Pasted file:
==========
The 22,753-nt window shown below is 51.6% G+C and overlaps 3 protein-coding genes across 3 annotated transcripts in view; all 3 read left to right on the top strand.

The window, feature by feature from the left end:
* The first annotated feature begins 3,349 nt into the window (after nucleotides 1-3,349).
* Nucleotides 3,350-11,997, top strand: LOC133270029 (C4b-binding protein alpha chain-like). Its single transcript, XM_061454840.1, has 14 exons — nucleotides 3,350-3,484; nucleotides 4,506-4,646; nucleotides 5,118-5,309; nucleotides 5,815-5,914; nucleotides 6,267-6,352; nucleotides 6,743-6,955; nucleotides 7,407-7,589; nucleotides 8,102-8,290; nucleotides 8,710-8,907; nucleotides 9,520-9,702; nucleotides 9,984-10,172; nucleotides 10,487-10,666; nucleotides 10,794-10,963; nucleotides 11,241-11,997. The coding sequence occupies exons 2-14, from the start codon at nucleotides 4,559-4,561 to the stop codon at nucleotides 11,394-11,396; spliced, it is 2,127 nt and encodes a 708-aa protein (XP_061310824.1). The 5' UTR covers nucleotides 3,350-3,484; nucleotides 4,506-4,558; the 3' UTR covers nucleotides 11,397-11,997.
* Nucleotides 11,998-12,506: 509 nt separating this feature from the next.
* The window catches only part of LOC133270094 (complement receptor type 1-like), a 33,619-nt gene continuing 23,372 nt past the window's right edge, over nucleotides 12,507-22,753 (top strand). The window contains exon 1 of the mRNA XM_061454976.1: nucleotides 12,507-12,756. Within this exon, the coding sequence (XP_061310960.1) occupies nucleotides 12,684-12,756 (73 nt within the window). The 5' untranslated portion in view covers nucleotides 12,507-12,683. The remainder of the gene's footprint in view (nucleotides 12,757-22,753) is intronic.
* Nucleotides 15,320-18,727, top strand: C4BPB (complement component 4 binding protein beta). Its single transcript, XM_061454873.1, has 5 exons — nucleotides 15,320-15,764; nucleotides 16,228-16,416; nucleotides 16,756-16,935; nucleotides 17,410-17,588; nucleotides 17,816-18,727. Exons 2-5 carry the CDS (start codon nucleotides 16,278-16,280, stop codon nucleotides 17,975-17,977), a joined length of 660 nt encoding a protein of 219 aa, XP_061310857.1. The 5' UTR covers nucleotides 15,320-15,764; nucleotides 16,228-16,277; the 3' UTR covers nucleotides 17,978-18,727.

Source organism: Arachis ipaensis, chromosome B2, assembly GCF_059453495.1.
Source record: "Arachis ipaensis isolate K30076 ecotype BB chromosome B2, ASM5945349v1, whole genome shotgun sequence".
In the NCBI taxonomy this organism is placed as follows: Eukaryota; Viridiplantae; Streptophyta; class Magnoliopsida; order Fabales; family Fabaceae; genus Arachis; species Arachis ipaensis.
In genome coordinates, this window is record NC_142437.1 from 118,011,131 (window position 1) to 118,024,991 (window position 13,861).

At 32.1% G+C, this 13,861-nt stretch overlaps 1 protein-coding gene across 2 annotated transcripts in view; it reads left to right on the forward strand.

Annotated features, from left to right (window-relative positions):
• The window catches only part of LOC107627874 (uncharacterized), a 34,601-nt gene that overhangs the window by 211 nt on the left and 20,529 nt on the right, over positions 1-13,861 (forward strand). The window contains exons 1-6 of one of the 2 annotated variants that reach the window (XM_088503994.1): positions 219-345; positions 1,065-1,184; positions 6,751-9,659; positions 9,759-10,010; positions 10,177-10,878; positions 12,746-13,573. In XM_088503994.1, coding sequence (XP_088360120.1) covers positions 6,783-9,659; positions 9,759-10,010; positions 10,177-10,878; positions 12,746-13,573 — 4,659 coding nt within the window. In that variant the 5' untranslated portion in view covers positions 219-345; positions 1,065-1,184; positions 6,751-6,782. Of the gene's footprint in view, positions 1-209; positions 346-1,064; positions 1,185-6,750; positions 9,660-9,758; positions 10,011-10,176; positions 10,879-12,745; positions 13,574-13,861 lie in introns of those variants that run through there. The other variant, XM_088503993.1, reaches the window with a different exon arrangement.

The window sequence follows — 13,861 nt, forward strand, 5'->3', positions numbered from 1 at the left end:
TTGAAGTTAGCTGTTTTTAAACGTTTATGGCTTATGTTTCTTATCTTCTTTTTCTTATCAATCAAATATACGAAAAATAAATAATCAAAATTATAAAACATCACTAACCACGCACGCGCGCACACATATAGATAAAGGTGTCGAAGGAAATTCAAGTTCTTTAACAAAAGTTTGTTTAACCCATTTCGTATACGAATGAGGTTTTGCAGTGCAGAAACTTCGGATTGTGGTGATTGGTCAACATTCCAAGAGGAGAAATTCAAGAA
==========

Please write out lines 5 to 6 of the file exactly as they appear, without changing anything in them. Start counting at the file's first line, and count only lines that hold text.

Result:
* Nucleotides 11,998-12,506: 509 nt separating this feature from the next.
* The window catches only part of LOC133270094 (complement receptor type 1-like), a 33,619-nt gene continuing 23,372 nt past the window's right edge, over nucleotides 12,507-22,753 (top strand). The window contains exon 1 of the mRNA XM_061454976.1: nucleotides 12,507-12,756. Within this exon, the coding sequence (XP_061310960.1) occupies nucleotides 12,684-12,756 (73 nt within the window). The 5' untranslated portion in view covers nucleotides 12,507-12,683. The remainder of the gene's footprint in view (nucleotides 12,757-22,753) is intronic.